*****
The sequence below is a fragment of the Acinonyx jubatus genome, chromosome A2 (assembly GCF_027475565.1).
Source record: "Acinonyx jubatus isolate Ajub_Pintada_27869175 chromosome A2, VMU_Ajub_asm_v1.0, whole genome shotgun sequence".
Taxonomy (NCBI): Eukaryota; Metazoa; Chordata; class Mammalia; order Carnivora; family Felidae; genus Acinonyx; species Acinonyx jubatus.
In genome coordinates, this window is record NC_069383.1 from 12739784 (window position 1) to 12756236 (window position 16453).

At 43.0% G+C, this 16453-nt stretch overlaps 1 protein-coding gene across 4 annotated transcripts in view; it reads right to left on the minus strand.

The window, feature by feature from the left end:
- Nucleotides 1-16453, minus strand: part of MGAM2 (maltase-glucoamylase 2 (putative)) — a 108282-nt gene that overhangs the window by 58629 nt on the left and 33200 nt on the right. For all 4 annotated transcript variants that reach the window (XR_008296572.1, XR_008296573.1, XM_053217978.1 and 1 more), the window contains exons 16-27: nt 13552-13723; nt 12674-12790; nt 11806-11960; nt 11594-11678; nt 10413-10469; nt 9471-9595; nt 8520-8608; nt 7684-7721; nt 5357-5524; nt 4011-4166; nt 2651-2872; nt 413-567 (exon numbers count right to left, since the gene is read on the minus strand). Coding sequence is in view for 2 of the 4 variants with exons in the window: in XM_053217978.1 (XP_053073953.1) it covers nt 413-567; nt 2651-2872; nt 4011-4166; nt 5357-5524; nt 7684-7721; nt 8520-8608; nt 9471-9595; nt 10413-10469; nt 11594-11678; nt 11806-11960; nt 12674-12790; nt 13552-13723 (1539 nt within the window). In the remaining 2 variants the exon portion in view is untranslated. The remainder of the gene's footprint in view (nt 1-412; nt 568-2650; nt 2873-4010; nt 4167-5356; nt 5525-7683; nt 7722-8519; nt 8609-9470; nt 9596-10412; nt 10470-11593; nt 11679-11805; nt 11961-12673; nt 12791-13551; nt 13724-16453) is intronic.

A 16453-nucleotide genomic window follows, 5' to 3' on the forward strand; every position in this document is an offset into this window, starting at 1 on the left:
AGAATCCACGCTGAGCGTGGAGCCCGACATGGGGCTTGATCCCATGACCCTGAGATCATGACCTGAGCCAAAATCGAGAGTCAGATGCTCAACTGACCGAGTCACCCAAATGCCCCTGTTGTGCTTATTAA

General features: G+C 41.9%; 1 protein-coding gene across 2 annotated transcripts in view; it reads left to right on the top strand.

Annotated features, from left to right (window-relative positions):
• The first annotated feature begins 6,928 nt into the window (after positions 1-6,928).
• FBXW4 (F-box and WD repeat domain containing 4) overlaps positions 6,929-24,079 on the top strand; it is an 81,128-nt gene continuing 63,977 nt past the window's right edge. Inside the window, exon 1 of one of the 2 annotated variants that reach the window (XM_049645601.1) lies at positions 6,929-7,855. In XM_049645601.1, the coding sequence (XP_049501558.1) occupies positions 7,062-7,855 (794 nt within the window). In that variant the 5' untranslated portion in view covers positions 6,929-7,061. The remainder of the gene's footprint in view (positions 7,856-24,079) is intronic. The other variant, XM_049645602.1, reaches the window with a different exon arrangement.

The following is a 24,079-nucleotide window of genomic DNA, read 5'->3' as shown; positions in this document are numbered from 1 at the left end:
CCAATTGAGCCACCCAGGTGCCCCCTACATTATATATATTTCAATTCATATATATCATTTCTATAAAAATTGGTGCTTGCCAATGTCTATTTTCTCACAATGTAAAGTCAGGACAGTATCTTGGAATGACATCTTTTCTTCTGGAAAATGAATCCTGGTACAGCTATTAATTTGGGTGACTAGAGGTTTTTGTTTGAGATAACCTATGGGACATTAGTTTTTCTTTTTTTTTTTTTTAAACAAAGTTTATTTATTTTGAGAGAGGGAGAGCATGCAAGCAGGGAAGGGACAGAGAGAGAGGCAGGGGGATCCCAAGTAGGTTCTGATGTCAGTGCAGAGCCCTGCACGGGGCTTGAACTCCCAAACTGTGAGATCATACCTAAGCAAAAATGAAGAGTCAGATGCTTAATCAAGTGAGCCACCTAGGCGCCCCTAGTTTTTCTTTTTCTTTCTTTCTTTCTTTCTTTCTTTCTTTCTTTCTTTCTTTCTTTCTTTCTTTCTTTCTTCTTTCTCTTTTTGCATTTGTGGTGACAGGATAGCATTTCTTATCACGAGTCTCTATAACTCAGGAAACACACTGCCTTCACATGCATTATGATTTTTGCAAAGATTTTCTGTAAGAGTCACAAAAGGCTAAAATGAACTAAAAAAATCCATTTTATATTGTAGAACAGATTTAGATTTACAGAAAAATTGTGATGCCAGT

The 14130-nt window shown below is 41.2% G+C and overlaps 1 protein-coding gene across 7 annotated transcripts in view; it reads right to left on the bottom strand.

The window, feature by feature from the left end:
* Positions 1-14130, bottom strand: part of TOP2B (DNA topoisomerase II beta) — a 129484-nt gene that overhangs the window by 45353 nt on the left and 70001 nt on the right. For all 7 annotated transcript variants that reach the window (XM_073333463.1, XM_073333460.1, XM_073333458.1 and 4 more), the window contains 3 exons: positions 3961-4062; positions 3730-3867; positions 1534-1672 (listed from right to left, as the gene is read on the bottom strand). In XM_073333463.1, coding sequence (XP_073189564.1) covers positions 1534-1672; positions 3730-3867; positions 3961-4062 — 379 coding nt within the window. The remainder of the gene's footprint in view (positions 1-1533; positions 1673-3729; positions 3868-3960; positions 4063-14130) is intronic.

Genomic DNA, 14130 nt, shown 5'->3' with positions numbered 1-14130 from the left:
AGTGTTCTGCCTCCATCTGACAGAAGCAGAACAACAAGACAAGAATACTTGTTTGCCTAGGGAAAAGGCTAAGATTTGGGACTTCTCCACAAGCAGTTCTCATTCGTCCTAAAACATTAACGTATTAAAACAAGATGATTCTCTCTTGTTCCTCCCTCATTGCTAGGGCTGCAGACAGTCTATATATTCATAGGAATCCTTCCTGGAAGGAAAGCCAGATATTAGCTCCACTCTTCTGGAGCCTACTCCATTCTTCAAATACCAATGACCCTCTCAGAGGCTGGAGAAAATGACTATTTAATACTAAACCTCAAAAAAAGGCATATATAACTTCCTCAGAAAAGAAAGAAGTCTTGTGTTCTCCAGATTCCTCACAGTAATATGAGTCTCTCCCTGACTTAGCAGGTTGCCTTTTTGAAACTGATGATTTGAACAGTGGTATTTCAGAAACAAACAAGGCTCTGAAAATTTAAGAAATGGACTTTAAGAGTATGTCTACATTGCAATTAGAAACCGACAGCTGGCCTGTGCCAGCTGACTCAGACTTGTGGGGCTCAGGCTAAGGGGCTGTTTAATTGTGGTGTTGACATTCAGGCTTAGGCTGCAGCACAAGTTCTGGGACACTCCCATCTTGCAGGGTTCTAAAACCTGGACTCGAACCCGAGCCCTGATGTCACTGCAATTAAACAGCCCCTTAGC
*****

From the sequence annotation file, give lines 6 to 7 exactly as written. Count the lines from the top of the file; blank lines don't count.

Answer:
The window, feature by feature from the left end:
- Nucleotides 1-16453, minus strand: part of MGAM2 (maltase-glucoamylase 2 (putative)) — a 108282-nt gene that overhangs the window by 58629 nt on the left and 33200 nt on the right. For all 4 annotated transcript variants that reach the window (XR_008296572.1, XR_008296573.1, XM_053217978.1 and 1 more), the window contains exons 16-27: nt 13552-13723; nt 12674-12790; nt 11806-11960; nt 11594-11678; nt 10413-10469; nt 9471-9595; nt 8520-8608; nt 7684-7721; nt 5357-5524; nt 4011-4166; nt 2651-2872; nt 413-567 (exon numbers count right to left, since the gene is read on the minus strand). Coding sequence is in view for 2 of the 4 variants with exons in the window: in XM_053217978.1 (XP_053073953.1) it covers nt 413-567; nt 2651-2872; nt 4011-4166; nt 5357-5524; nt 7684-7721; nt 8520-8608; nt 9471-9595; nt 10413-10469; nt 11594-11678; nt 11806-11960; nt 12674-12790; nt 13552-13723 (1539 nt within the window). In the remaining 2 variants the exon portion in view is untranslated. The remainder of the gene's footprint in view (nt 1-412; nt 568-2650; nt 2873-4010; nt 4167-5356; nt 5525-7683; nt 7722-8519; nt 8609-9470; nt 9596-10412; nt 10470-11593; nt 11679-11805; nt 11961-12673; nt 12791-13551; nt 13724-16453) is intronic.